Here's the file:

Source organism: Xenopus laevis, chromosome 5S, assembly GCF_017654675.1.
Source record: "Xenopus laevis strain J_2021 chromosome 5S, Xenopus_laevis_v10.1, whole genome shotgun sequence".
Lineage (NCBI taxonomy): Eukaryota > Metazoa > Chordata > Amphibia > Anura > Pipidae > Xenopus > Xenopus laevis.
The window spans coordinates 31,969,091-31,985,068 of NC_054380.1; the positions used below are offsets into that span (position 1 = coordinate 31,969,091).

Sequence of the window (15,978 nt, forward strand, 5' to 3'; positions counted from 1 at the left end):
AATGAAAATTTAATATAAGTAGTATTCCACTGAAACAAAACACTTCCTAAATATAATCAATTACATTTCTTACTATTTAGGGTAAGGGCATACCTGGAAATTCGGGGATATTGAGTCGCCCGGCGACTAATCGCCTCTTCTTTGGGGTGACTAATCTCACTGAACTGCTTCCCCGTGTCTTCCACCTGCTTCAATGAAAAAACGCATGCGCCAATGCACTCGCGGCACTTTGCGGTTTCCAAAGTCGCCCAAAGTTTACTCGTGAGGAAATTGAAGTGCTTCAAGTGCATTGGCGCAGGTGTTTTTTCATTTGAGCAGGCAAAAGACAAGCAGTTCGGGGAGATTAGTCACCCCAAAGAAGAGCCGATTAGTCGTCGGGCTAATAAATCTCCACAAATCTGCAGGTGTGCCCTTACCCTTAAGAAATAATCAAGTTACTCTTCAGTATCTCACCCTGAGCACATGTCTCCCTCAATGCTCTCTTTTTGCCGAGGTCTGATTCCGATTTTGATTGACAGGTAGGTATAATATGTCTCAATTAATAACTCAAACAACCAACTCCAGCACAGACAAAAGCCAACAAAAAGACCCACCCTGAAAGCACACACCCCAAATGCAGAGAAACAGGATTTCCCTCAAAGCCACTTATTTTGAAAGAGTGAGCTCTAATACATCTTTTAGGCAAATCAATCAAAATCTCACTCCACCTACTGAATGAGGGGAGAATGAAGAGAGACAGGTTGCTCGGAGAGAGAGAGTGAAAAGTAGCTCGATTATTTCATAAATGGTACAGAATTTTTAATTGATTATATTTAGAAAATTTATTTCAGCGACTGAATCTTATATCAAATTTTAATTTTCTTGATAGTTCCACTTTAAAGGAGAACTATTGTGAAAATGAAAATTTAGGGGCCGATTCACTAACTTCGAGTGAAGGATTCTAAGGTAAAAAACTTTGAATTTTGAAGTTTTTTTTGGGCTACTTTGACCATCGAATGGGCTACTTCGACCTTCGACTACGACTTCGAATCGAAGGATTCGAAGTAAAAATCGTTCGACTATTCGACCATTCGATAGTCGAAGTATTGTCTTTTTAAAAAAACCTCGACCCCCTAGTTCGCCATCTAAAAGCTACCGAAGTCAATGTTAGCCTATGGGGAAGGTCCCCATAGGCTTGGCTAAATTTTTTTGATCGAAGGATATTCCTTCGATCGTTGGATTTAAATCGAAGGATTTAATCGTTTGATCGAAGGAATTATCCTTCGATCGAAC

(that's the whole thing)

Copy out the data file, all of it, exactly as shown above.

Source organism: Xenopus laevis, chromosome 5S, assembly GCF_017654675.1.
Source record: "Xenopus laevis strain J_2021 chromosome 5S, Xenopus_laevis_v10.1, whole genome shotgun sequence".
Lineage (NCBI taxonomy): Eukaryota > Metazoa > Chordata > Amphibia > Anura > Pipidae > Xenopus > Xenopus laevis.
The window spans coordinates 31,969,091-31,985,068 of NC_054380.1; the positions used below are offsets into that span (position 1 = coordinate 31,969,091).

Sequence of the window (15,978 nt, forward strand, 5' to 3'; positions counted from 1 at the left end):
AATGAAAATTTAATATAAGTAGTATTCCACTGAAACAAAACACTTCCTAAATATAATCAATTACATTTCTTACTATTTAGGGTAAGGGCATACCTGGAAATTCGGGGATATTGAGTCGCCCGGCGACTAATCGCCTCTTCTTTGGGGTGACTAATCTCACTGAACTGCTTCCCCGTGTCTTCCACCTGCTTCAATGAAAAAACGCATGCGCCAATGCACTCGCGGCACTTTGCGGTTTCCAAAGTCGCCCAAAGTTTACTCGTGAGGAAATTGAAGTGCTTCAAGTGCATTGGCGCAGGTGTTTTTTCATTTGAGCAGGCAAAAGACAAGCAGTTCGGGGAGATTAGTCACCCCAAAGAAGAGCCGATTAGTCGTCGGGCTAATAAATCTCCACAAATCTGCAGGTGTGCCCTTACCCTTAAGAAATAATCAAGTTACTCTTCAGTATCTCACCCTGAGCACATGTCTCCCTCAATGCTCTCTTTTTGCCGAGGTCTGATTCCGATTTTGATTGACAGGTAGGTATAATATGTCTCAATTAATAACTCAAACAACCAACTCCAGCACAGACAAAAGCCAACAAAAAGACCCACCCTGAAAGCACACACCCCAAATGCAGAGAAACAGGATTTCCCTCAAAGCCACTTATTTTGAAAGAGTGAGCTCTAATACATCTTTTAGGCAAATCAATCAAAATCTCACTCCACCTACTGAATGAGGGGAGAATGAAGAGAGACAGGTTGCTCGGAGAGAGAGAGTGAAAAGTAGCTCGATTATTTCATAAATGGTACAGAATTTTTAATTGATTATATTTAGAAAATTTATTTCAGCGACTGAATCTTATATCAAATTTTAATTTTCTTGATAGTTCCACTTTAAAGGAGAACTATTGTGAAAATGAAAATTTAGGGGCCGATTCACTAACTTCGAGTGAAGGATTCTAAGGTAAAAAACTTTGAATTTTGAAGTTTTTTTTGGGCTACTTTGACCATCGAATGGGCTACTTCGACCTTCGACTACGACTTCGAATCGAAGGATTCGAAGTAAAAATCGTTCGACTATTCGACCATTCGATAGTCGAAGTATTGTCTTTTTAAAAAAACCTCGACCCCCTAGTTCGCCATCTAAAAGCTACCGAAGTCAATGTTAGCCTATGGGGAAGGTCCCCATAGGCTTGGCTAAATTTTTTTGATCGAAGGATATTCCTTCGATCGTTGGATTTAAATCGAAGGATTTAATCGTTTGATCGAAGGAATTATCCTTCGATCGAAC